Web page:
Classic Four Poster Beds
A brief history of the four poster bed (full tester bed) with illustrations of the finest 4 poster beds of Europe and the Americas.
Four poster beds from the earliest times were given great importance and attention to their carved design and detail. Our ancestors spent huge sums of money on their four poster beds Design construction and decoration more than on any other article of furniture. In all large houses births, marriages, deaths and the reception of distinguished visitors were great events in which beds played an important part. And minute descriptions of them are found in early inventories when those of other furniture are disappointingly meagre.
In wills dating from the fourteenth century onwards, "the best bed" often headed the list of personal legacies, and they were regarded as family possessions of the highest consequence.
In Royal palaces an officer was placed in charge of them, and in the Privy Purse Expenses of Elizabeth of York, queen of Henry VII, there are frequent allusions to the "groom of the beds" and to sums paid to him for superintending the removal of this part of the Queen's furniture on her progress (travels) through the country.
Source: King Henry VIII Book of Hours
British Museum circa 1485
Source: A Burgundian Manuscript
British Museum circa 1480
The Great Bed of Ware, (The Worlds Most Famous Four Poster Bed) with dimensions: height 7ft 6ins by length 10ft 9ins by width 10ft 9ins. In a 16th century play by the immortal bard “Sir Toby Belch Co, rites it in martial hand be curst and brief, it is no matter how witty, so it be elequent, and full of invention, taunt him with the licence of ink, if thou thous'st him some thrice, it shall not be amife, and as many lies will lie in thy sheet of paper although' the sheet were big enough for the Bed of Ware in England, set ‘em down go about it," Shakespeare.
The most famous Four Poster Bed is the Great Bed of Ware, which can be seen in the Victoria and Albert Museum, London. This was probably made for Sir Henry Fanshaw of Ware Park in about 1611. But by 1612 it had been transferred to the White Hart Inn, Ware, Hertfordshire. It was moved from inn to inn in the town until 1669 when it was removed to Rye House, Hoddesdon, Hertfordshire.
It is 10 feet 8 inches (3.25 metres) square and stands 8 feet 9 inches (2.67 metres) high, (the Guild craftsmen make your four poster bed to the size you specify) and according to Sir Henry Chauncey's History of Hertford (1700) it bedded 'six citizens and their wives from London. Such a size was not unusual. The royal 4 poster beds of King Henry VII, King Henry VIII, and King Edward VI was quoted as being 11 feet (3.35 metres) square when on display at Windsor in 1598. This remarkable four poster bed showing by the quality of its carved figures, and carved bulbous legs and carved bed frame shows the skill and artistry of the guilds master wood carver.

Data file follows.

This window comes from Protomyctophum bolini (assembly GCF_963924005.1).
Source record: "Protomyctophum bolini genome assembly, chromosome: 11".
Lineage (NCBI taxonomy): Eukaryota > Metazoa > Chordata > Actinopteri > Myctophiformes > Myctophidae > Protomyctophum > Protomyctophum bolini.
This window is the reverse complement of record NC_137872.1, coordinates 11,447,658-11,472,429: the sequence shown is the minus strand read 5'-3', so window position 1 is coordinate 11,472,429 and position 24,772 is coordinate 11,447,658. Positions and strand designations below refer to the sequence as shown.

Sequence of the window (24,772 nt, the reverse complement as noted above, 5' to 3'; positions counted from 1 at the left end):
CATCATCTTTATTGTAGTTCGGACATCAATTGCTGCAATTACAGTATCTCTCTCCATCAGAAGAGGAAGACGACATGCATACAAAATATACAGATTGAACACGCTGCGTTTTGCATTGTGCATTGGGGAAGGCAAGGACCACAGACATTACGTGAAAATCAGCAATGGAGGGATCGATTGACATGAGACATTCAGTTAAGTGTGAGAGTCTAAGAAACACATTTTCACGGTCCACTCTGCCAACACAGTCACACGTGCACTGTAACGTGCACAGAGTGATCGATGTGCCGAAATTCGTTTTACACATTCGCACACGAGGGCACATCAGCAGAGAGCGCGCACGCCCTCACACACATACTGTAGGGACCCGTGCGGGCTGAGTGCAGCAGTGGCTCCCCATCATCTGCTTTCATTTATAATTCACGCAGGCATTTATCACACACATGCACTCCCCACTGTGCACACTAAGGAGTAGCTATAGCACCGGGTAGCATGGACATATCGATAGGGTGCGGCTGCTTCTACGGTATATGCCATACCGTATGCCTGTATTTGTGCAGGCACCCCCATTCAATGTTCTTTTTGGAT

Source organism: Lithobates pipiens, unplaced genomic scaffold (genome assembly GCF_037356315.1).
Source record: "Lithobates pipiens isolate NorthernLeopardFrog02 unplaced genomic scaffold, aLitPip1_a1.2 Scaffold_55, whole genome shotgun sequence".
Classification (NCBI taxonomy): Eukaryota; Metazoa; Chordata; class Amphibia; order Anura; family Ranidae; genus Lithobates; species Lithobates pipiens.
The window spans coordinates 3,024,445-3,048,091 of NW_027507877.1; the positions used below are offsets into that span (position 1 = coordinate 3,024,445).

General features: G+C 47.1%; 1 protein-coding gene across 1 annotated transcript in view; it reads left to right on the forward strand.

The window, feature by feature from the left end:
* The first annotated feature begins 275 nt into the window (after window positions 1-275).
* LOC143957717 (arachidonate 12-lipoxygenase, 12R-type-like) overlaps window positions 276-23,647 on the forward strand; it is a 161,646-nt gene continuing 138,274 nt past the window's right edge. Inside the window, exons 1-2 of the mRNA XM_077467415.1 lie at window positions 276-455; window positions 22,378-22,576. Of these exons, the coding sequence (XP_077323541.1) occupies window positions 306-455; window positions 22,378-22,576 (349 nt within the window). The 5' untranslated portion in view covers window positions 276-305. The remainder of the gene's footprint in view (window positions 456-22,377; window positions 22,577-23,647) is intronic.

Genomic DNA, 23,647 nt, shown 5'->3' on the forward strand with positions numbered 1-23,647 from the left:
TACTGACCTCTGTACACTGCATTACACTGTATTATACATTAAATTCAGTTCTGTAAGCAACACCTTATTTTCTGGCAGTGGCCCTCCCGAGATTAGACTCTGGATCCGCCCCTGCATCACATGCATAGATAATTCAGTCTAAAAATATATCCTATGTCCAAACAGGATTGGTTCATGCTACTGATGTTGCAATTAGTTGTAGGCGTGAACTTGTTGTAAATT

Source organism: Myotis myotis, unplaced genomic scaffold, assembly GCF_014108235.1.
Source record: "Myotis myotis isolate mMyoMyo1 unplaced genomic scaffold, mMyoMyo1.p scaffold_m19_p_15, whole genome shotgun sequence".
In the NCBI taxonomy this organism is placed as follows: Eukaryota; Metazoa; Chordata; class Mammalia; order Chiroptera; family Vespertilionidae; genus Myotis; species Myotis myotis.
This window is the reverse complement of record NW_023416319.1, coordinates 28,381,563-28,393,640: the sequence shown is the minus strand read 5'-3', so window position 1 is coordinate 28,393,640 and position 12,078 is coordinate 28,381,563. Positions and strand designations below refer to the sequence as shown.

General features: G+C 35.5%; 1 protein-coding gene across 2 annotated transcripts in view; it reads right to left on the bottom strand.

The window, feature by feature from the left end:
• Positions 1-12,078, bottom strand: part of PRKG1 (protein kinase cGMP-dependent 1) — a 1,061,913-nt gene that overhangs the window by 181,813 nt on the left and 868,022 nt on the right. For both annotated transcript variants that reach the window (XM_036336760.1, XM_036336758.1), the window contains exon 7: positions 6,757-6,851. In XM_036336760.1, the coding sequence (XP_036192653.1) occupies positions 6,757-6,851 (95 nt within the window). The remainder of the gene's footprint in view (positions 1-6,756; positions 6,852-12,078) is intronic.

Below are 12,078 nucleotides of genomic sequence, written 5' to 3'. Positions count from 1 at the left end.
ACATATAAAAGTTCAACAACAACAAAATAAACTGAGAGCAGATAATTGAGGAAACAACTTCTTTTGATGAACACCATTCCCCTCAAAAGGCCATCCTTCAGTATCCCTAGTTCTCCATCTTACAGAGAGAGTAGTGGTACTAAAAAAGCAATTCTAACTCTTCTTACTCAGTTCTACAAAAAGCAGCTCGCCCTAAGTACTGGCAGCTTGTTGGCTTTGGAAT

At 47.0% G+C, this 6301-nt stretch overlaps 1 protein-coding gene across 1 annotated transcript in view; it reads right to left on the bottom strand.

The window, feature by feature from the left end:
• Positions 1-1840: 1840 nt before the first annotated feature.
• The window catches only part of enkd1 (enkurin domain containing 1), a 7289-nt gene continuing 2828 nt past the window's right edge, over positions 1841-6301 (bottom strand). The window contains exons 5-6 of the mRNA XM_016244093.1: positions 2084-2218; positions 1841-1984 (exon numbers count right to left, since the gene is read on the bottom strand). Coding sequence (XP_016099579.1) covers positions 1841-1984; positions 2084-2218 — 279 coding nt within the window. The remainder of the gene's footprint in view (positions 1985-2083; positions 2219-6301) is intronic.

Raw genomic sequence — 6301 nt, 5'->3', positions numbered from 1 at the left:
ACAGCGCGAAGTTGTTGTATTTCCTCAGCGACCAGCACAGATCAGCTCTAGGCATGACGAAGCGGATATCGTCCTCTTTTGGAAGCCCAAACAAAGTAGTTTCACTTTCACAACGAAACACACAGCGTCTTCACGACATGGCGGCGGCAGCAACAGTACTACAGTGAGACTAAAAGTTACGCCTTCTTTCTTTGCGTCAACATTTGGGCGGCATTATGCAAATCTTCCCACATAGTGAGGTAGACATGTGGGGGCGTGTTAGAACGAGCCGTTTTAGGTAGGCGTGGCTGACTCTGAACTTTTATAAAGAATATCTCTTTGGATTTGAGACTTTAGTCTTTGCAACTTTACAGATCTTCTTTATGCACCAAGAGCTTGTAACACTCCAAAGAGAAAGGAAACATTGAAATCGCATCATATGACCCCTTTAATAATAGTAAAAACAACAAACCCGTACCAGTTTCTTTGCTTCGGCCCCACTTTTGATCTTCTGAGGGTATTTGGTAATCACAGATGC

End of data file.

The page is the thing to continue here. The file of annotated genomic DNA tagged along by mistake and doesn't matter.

Designs and Construction of the Four Poster Bed through 4 Century's Georgian Interiors Period. The Royal State Bed was not started because of the Napoleonic wars between Britain and France, our own Crown Guild craftsmen completed this wonderful bed in 2003 and it now stands in the state bedroom of one of England's finest castles.
Another design and construction of the four poster bed through 4 century's of Georgian interiors period. Our Crown Guild craftsmen are completing this wonderful bed in 2008 and it will stand on completion of refurbishment fo the palace building in the state bedroom of one of England's finest mansions.
On the four poster bed the base frame sides and end of the oak-framed "bedstock" (q.v.) were perforated and ropes drawn through them to support the mattress. Records of the time show that the bedding usually consisted of a straw or wool pallet, two feather-beds, sheets (sometimes of silk), blankets, another feather-bed and over all an embroidered quilt, often trimmed with fur. For King Henry III mattresses were made by one William Joyner, who later became Lord Mayor of London: this mercer was ordered to cover the King's mattresses with silk, velvet, and other costly materials. In Norman illuminated manuscripts the occupant of the bed is represented wearing night attire, but by the thirteenth century the practice appears to have been discontinued and until the close of the medieval period people generally slept unclothed.
Some cynical lines of the Reliquice Antique speak against the pomp and vanity of dress in women, who are told that, however gay may be their raiment during the day, they know well they must lie in bed as naked as they were born at night .
On their periodical progresses from house to house, great magnates carried their valuable beds, bedding, curtains and valances with them; for so scarce was furniture in the Middle Ages that even the windows and locks were made to take out and accompany their owners in their travels around their estate holdings.
This four poster bed design is available from Crown Guild Craftsmen handmade and hand carved at an affordable price.